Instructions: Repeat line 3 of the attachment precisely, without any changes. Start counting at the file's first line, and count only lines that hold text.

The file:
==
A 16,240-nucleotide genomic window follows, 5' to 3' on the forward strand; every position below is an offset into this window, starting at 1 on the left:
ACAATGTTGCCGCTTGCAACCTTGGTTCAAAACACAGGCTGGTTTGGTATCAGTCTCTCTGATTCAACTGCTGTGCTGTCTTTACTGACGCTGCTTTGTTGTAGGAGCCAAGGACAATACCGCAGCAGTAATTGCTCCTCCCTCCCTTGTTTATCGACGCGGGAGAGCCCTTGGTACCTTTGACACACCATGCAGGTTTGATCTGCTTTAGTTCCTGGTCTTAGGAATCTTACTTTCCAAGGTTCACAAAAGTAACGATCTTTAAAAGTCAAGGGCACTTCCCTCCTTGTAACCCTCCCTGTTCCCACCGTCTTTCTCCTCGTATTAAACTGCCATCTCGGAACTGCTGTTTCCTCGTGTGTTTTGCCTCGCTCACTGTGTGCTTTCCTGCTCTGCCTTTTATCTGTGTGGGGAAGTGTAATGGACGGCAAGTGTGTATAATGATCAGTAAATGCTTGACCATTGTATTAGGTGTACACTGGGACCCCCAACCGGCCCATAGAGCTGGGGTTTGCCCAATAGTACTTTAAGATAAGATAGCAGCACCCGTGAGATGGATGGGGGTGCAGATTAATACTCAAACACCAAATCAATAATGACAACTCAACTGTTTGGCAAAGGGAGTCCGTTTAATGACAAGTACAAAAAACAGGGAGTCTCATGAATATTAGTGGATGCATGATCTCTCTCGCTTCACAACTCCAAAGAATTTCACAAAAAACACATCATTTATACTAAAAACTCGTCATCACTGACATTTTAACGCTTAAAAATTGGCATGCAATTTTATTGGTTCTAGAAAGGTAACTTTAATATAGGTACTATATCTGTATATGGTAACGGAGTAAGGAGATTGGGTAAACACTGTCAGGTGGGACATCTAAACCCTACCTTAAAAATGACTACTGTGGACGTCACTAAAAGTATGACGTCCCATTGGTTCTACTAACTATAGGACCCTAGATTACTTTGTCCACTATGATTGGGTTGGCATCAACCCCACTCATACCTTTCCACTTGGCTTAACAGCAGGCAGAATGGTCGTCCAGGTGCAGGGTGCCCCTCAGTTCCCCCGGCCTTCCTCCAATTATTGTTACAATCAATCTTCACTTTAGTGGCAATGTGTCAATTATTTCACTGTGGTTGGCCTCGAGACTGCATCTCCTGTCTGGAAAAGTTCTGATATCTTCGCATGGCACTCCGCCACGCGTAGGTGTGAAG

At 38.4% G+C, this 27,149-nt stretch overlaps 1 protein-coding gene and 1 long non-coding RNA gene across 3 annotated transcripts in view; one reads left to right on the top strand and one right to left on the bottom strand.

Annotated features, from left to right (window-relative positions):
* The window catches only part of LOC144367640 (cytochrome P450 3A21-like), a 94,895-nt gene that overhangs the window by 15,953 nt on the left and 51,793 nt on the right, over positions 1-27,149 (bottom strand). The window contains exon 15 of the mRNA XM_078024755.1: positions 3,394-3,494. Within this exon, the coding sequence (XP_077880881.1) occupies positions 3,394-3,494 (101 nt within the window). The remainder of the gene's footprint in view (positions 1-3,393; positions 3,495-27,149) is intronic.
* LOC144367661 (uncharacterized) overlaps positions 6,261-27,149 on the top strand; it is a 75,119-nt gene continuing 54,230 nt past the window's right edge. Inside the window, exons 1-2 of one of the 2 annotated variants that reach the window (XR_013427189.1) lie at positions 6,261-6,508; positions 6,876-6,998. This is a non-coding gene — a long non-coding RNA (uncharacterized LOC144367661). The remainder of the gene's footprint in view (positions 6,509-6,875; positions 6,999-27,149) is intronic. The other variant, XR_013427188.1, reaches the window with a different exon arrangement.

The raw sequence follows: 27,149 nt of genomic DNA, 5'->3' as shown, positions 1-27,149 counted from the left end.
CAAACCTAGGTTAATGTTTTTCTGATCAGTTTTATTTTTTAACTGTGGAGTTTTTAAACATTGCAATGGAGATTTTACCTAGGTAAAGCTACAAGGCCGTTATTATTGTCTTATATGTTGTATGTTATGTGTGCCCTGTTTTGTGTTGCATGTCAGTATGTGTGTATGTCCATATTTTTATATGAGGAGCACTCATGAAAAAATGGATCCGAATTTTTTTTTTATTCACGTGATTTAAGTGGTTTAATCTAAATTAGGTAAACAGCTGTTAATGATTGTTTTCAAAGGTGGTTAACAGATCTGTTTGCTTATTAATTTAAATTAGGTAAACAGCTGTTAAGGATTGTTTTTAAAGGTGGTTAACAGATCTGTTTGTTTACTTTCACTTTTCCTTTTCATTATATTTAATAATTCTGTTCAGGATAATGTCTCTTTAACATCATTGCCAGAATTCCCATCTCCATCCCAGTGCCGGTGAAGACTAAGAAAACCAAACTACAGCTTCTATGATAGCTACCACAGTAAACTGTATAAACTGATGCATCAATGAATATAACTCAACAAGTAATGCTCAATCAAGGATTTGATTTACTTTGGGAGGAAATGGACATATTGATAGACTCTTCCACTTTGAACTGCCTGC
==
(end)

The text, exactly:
At 38.4% G+C, this 27,149-nt stretch overlaps 1 protein-coding gene and 1 long non-coding RNA gene across 3 annotated transcripts in view; one reads left to right on the top strand and one right to left on the bottom strand.